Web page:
Hiraizumi was inscribed as a World Heritage site in June 2011.

General Information about the Hiraizumi World Heritage Site Hiraizumi Iwate, World Heritage Information Center

世界遺産平泉・東北復興対談 達増拓也岩手県知事×ドナルド・キーン氏(日本文学研究者)


Iwate has faced unparalleled crises as a result of the 2011 Tohoku earthquake and tsunami. The registration of Hiraizumi as a world heritage site amidst this disaster has shed a shining ray of hope on the citizens of this prefecture. Takuya TASSO is the Governor of Iwate and considers Hiraizumi a symbold of the reconstruction efforts and passionately believes in the sense of piece and symbiosis within that area. Donald KEENE is a Japanologist and Professor Emeritus at Columbia University who has a deep affection for Hiraizumi and announced after the earthquake that he would be obtaining Japanese citizenship and becoming a permanent resident of the country. The two shared their thoughts on the disaster-stricken area and what attracts them to Hiraizumi, and in doing so, they reaffirmed their resolution to reconstruct the region.
(Interviewer: Junko CHIBA, Iwate Menkoi-TV Broadcaster (from Hiraizumi))

Donald KEENE B.A., M.A., and Ph.D. from Columbia, Litt. D. from Cambridge, exchange student at Kyoto University Graduate School in 1953. Since then, Keene has continued to research and write while traveling between the United States and Japan for more than half a century. He is a member of the American Academy of Arts and Letters and the Japan Academy. He is a Person of Cultural Merit, and a recipient of the Order of the Rising Sun, Second Class. He has been given several awards, such as the Kikuchi Kan Prize of the Society for the Advancement of Japanese Culture, the Yomiuri Literary Prize, and the Mainichi Shuppan Culture Prize, to name a few. He was also awarded the Order of Culture in 2008. Some of his representative works include The Japanese Discovery of Europe, Travelers of a Hundred Ages, A History of Japanese Literature (in four volumes), Emperor of Japan: Meiji and His World, and Chronicles of My Life: An American in the Heart of Japan. Professor Keene gave his last lecture at Columbia University in 2011, and announced that he would be obtaining Japanese citizenship and becoming a permanent resident of Japan. He was born in New York City in 1922.

Takuya TASSO Graduate of the Tokyo University Faculty of Law. He joined the Ministry of Foreign Affairs in 1988, receiving a master’s degree in international relations from Johns Hopkins University while with the ministry. He became Deputy Division Chief of the Management and Coordination Division, Minister’s Secretariat, Ministry of Foreign Affairs, and was elected four times in a row as a member of the House of Representatives. He has held his current position since 2007. Tasso was born in Morioka in 1964.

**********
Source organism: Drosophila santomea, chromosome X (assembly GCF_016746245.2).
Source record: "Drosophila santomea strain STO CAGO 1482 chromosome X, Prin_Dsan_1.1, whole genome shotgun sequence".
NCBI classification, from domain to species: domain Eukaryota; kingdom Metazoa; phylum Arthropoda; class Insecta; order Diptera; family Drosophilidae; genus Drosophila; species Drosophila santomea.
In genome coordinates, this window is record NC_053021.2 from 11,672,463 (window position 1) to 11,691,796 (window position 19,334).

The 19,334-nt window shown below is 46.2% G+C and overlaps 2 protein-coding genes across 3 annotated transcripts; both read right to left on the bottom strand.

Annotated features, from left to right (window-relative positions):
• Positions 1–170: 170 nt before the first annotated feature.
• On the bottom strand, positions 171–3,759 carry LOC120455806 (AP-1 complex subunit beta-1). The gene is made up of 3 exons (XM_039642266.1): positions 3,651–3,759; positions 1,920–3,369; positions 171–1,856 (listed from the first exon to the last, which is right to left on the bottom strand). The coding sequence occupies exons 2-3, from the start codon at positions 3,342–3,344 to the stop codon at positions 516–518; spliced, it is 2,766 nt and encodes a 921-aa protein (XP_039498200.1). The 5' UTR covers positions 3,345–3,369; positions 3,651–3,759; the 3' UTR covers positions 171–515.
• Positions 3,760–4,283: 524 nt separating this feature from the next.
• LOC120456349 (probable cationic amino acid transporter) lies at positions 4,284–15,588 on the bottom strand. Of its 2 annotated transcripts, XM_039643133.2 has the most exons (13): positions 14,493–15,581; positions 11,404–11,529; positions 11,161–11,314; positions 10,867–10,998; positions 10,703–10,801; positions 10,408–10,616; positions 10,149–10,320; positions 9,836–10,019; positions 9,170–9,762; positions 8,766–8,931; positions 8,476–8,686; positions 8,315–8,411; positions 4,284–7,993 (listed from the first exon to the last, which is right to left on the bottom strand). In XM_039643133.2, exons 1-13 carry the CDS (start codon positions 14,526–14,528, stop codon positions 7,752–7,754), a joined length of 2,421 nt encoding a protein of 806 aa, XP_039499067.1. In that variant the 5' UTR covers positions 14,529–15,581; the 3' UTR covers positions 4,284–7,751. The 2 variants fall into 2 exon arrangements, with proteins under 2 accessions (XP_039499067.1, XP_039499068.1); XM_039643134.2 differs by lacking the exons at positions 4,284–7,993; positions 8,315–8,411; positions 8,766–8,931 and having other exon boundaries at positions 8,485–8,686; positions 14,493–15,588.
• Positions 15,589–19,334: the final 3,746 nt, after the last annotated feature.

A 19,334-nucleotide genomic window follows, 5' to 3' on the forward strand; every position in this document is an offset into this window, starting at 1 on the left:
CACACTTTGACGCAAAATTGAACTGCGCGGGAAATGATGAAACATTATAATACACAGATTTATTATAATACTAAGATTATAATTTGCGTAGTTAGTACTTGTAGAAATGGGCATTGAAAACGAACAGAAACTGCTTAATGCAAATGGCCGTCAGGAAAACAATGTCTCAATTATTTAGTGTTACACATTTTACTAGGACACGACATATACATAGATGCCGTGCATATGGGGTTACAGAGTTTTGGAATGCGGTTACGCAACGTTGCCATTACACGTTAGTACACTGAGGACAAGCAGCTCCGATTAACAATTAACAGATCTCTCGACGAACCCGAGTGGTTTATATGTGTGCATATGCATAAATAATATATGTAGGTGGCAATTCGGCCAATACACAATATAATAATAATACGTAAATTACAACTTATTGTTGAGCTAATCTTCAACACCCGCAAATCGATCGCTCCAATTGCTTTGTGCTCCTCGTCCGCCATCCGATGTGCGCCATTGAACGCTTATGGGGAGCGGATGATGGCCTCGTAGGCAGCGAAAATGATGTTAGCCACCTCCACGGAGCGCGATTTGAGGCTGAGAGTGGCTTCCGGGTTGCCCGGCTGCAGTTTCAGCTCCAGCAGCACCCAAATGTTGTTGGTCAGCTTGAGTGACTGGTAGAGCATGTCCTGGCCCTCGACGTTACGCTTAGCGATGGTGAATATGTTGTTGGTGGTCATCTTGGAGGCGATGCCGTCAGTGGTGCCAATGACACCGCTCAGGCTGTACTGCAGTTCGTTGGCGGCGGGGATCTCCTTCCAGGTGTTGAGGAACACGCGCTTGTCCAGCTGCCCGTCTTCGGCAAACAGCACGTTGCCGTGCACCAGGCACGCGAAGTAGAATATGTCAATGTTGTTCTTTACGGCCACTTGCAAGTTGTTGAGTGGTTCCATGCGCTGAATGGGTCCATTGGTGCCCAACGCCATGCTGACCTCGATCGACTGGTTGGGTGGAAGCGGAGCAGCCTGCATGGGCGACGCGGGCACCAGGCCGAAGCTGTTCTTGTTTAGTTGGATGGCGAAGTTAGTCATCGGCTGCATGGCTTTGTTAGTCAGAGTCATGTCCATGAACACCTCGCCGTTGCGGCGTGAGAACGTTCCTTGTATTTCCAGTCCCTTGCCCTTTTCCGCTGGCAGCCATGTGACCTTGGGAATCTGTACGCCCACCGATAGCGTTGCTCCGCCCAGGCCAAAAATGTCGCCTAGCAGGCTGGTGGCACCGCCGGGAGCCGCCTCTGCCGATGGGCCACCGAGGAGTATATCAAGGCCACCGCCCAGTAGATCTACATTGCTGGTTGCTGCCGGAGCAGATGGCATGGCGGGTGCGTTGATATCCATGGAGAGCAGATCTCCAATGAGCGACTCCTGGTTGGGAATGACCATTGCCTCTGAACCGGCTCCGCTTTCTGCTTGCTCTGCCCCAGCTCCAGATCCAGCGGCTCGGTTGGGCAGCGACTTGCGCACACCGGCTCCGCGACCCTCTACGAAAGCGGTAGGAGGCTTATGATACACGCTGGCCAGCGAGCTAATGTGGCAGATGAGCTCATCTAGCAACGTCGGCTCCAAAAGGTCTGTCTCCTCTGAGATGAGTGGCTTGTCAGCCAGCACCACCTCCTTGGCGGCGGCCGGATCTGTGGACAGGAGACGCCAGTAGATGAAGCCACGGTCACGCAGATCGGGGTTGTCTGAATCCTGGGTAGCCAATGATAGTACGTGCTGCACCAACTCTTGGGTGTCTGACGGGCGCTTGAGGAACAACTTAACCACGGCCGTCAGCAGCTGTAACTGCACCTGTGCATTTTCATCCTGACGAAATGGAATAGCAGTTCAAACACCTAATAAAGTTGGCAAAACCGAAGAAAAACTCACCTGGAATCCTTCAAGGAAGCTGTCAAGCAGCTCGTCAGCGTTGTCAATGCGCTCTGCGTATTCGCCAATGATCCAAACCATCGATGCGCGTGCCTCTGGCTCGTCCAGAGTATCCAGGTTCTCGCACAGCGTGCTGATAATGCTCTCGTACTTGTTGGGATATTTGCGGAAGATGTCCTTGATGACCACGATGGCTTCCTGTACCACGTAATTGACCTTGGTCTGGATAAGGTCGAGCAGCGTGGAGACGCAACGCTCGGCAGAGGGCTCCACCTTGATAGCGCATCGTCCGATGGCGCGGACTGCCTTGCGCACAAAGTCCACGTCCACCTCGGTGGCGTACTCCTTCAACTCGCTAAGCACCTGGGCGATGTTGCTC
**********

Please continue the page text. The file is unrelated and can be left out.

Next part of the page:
Junko CHIBA Graduate of Keio University Faculty of Law. She began working for Iwate Menkoi-TV in 2001, and currently holds a position in the News Department. She was born in Hiraizumi in 1978

Thoughts on the Earthquake, Tohoku, and Iwate

——Tohoku and Iwate suffered great damage at the hands of the earthquake and tsunami last March. The following month, in April, Donald Keene, who was living in New York at the time, announced that he would be obtaining Japanese citizenship and becoming a permanent resident. I was incredibly moved by this. Was your decision to become a permanent resident of Japan spurred by the disaster?

KEENE For the past 35 years or so, I have spent half of each year in Tokyo, and the other half in New York. Last January, when I was in a hospital in Tokyo after falling ill, I thought to myself for the first time, “I don’t know how much longer I’ll live, but I do know that I want to spend the rest of my life in Japan.” I saw the footage of the Tohoku earthquake on television after I was discharged and had already returned to New York. It goes without saying that what I saw was horrific, but what saddened me was that many foreigners left Japan after the disaster struck. That’s when I made up my mind: “I am prepared to die amongst the Japanese people.”
 There is an excerpt from poet Jun Takami’s diary in my book “So Lovely a Country Will Never Perish: Wartime Diaries of Japanese Writers.” During the war, there was a rumor going around that enemies were disembarking in Kamakura, where Takami lived. He brought his mother to Tokyo in order to evacuate her to a safe location. There were many, many people in Ueno Station for the same reason, but everyone was waiting quietly and patiently in order. Upon seeing this, Takami wrote, “I want to live with these people. I want to die with these people.” I feel the same way. I may not have been compelled to think that way if it had not been for the earthquake. However, after seeing the destruction, I made up my mind that I wanted to return to Japan, no matter what the cost.

——How did you feel after hearing this, Governor Tasso? What do you think about the support that came from both within and outside Japan after the earthquake occurred?

Governor I remember being very moved when I heard the news not long after the earthquake that Professor Keene was going to be obtaining Japanese citizenship. And now, speaking directly with Professor Keene, I feel truly inspired by him.
 Right after the earthquake, we received various kinds of support from many people from both within Japan and overseas. I felt grateful, and it also renewed my faith in the importance of human connection.
 When the decision was made last June at the UNESCO World Heritage Convention in Paris to inscribe Hiraizumi as a World Heritage Site, I gave a speech thanking the convention, as well as expressing my vow to fully engage in our earthquake recovery efforts. Attendees from many different countries gave us words of praise and encouragement, which deeply touched me.

Source:Iwate Nippo date 1 August 2012